Synaptics first introduced the TouchPad to laptops in the mid-1990s, which was seen as a revolution to the paradigm of mobile computing interaction. Now the company has introduced what it promises to be the next generation of mainstream mobile computing interaction: the ForcePad.
The ForcePad uses the same multi-gesture capacitive touchpad found in virtually any netbook on the market that uses a Synaptics TouchPad with one caveat: as the name implies the ForcePad is pressure sensitive. Synaptics says the ForcePad can detect up five fingers at once, with sensitivity to detect up to 1000 grams of force.
For ForcePad users, the most notable difference will be the lack of a ‘click’ button. The user simply applies concentrated pressure in a specific area.
Utilizing the device’s pressure sensitivity, the ForcePad supports a variety of new pressure sensitive gestures. One example could be for toggling fast-forward during movie playback: instead of tapping a touchpad’s click button a number of times to make the fast forward faster a user could simply increase pressure on the touchpad.
Critics have often praised the integration of gestures into Mac’s UI as one of the stronger aspects of the system. With these new gestures offered by the TouchPad, the Windows world is certain to leapfrog Apple in this regard.
Synaptics is planning on spinning off their pressure tracking research into more than just touchpads. The company is planning on integrating this technology into a keyboard called ThinTouch. Because of Synaptics’ pressure sensitive technology, this keyboard would not require springs — making the keyboard 40% thinner. According to Synaptics’ press people, focus grounds that have done blind tests of this technology say the experience is as good as Apple’s keyboards — the apparent standard to beat.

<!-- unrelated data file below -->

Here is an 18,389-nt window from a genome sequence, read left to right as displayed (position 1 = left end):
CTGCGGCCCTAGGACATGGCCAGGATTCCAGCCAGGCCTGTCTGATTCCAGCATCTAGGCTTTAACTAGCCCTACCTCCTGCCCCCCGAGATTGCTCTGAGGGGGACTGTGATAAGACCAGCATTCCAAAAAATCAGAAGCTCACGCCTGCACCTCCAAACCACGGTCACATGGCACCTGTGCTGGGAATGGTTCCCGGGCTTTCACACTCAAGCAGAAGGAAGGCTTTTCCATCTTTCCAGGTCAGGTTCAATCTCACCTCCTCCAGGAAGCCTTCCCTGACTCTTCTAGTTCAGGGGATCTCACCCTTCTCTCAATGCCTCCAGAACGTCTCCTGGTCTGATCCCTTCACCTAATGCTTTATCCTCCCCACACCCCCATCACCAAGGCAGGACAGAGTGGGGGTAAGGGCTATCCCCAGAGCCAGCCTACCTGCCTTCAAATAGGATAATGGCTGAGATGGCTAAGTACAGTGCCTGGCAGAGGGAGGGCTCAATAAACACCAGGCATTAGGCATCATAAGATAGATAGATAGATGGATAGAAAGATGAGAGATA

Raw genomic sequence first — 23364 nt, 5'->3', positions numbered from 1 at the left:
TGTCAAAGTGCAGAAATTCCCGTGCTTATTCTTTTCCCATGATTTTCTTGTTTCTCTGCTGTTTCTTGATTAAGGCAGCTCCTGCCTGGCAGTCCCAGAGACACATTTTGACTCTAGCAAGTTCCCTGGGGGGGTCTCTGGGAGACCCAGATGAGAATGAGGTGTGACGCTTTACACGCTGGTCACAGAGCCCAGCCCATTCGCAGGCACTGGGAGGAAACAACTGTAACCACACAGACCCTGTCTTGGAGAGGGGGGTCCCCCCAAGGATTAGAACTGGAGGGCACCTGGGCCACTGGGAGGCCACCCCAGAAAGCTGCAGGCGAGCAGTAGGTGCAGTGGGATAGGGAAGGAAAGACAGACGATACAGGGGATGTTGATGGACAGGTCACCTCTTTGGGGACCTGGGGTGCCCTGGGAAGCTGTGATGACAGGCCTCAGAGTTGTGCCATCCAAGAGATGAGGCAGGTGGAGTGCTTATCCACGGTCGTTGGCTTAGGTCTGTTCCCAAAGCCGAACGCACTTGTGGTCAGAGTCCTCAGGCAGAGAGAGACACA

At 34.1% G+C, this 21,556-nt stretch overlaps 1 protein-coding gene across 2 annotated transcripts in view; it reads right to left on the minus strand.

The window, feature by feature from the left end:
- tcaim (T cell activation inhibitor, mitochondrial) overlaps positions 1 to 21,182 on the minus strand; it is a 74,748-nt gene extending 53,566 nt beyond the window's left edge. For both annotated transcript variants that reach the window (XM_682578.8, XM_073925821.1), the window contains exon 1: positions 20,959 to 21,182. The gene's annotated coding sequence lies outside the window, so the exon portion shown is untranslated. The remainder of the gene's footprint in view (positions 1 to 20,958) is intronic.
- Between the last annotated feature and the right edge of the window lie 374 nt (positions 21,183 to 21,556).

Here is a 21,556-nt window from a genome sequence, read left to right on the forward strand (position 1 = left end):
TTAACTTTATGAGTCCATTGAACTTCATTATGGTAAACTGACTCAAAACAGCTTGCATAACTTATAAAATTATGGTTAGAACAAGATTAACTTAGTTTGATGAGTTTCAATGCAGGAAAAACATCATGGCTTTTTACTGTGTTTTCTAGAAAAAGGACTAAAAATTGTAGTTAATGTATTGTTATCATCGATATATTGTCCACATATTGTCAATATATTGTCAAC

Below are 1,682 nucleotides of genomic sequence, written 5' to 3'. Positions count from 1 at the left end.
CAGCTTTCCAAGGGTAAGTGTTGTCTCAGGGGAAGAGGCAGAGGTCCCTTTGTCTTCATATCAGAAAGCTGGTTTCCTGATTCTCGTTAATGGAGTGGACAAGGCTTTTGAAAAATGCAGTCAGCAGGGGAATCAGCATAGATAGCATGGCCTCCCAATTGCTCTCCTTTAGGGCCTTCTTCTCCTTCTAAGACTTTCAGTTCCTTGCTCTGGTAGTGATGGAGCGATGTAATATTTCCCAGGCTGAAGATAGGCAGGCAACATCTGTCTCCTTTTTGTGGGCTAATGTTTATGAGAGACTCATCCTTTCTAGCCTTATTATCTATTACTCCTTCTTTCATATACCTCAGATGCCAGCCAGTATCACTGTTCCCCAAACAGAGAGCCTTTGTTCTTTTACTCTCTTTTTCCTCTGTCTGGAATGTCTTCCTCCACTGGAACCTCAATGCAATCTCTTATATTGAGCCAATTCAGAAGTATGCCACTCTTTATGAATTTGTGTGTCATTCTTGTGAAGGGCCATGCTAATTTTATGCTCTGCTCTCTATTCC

“If the ForcePad had been around 15 years ago, I don’t know if we would ever have used the mouse,” said Rick Bergman, the chief executive of Synaptics, to VentureBeat. “This is the biggest thing in touch innovation since the launch of the TouchPad in 1995.”
Writing in Techpinions Patrick Moorhead, of Moor Insights & Strategy fame, said that he is “excited” about the ForcePad because advances in human-computing interaction have historically defined winners in the tech sector.
“I believe that many PC makers will quickly adopt these Synaptics technologies to differentiate themselves from Apple and from each other, and some will even drive them across mid-range product lines, too. Unfortunately, some OEMs will continue to count pennies as they lose dollars,” wrote Mr. Moorhead .” When Apple comes out with their next generation of HCI, they will wish they had invested that dollar.”
OEMS are expected to have units offering ForcePad support in 2013.